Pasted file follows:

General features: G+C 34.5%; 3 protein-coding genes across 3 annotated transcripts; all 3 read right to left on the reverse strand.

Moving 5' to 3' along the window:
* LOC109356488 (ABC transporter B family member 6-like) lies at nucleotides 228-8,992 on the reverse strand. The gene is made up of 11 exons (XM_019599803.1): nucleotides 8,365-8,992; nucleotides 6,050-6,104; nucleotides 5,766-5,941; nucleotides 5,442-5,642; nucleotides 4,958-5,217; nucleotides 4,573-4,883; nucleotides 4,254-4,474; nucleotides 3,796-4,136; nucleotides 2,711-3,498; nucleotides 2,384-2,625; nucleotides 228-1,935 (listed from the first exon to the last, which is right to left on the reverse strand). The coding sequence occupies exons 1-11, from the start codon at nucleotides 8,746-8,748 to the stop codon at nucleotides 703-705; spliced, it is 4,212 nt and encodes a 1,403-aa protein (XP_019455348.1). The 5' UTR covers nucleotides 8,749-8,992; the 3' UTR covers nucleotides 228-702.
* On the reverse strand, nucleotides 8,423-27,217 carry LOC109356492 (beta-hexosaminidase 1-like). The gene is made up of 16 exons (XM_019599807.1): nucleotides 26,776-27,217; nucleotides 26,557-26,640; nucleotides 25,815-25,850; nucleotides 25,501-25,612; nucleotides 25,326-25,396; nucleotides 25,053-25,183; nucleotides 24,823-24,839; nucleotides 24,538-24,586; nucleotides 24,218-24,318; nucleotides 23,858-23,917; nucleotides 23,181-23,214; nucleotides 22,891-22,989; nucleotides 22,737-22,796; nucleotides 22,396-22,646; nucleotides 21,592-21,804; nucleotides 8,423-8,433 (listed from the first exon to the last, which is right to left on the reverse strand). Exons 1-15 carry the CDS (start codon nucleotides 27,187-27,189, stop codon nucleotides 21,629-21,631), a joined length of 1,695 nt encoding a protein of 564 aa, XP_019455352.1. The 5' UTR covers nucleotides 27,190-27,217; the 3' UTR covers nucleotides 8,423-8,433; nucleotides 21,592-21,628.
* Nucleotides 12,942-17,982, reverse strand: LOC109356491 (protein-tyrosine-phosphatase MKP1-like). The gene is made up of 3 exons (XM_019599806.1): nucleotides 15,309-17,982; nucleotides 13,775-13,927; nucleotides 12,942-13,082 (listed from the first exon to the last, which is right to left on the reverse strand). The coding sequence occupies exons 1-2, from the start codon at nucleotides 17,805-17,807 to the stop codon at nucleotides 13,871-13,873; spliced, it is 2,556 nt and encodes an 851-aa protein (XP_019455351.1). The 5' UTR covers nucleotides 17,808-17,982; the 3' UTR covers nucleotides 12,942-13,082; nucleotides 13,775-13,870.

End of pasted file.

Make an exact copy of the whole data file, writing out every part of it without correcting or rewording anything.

General features: G+C 34.5%; 3 protein-coding genes across 3 annotated transcripts; all 3 read right to left on the reverse strand.

Moving 5' to 3' along the window:
* LOC109356488 (ABC transporter B family member 6-like) lies at nucleotides 228-8,992 on the reverse strand. The gene is made up of 11 exons (XM_019599803.1): nucleotides 8,365-8,992; nucleotides 6,050-6,104; nucleotides 5,766-5,941; nucleotides 5,442-5,642; nucleotides 4,958-5,217; nucleotides 4,573-4,883; nucleotides 4,254-4,474; nucleotides 3,796-4,136; nucleotides 2,711-3,498; nucleotides 2,384-2,625; nucleotides 228-1,935 (listed from the first exon to the last, which is right to left on the reverse strand). The coding sequence occupies exons 1-11, from the start codon at nucleotides 8,746-8,748 to the stop codon at nucleotides 703-705; spliced, it is 4,212 nt and encodes a 1,403-aa protein (XP_019455348.1). The 5' UTR covers nucleotides 8,749-8,992; the 3' UTR covers nucleotides 228-702.
* On the reverse strand, nucleotides 8,423-27,217 carry LOC109356492 (beta-hexosaminidase 1-like). The gene is made up of 16 exons (XM_019599807.1): nucleotides 26,776-27,217; nucleotides 26,557-26,640; nucleotides 25,815-25,850; nucleotides 25,501-25,612; nucleotides 25,326-25,396; nucleotides 25,053-25,183; nucleotides 24,823-24,839; nucleotides 24,538-24,586; nucleotides 24,218-24,318; nucleotides 23,858-23,917; nucleotides 23,181-23,214; nucleotides 22,891-22,989; nucleotides 22,737-22,796; nucleotides 22,396-22,646; nucleotides 21,592-21,804; nucleotides 8,423-8,433 (listed from the first exon to the last, which is right to left on the reverse strand). Exons 1-15 carry the CDS (start codon nucleotides 27,187-27,189, stop codon nucleotides 21,629-21,631), a joined length of 1,695 nt encoding a protein of 564 aa, XP_019455352.1. The 5' UTR covers nucleotides 27,190-27,217; the 3' UTR covers nucleotides 8,423-8,433; nucleotides 21,592-21,628.
* Nucleotides 12,942-17,982, reverse strand: LOC109356491 (protein-tyrosine-phosphatase MKP1-like). The gene is made up of 3 exons (XM_019599806.1): nucleotides 15,309-17,982; nucleotides 13,775-13,927; nucleotides 12,942-13,082 (listed from the first exon to the last, which is right to left on the reverse strand). The coding sequence occupies exons 1-2, from the start codon at nucleotides 17,805-17,807 to the stop codon at nucleotides 13,871-13,873; spliced, it is 2,556 nt and encodes an 851-aa protein (XP_019455351.1). The 5' UTR covers nucleotides 17,808-17,982; the 3' UTR covers nucleotides 12,942-13,082; nucleotides 13,775-13,870.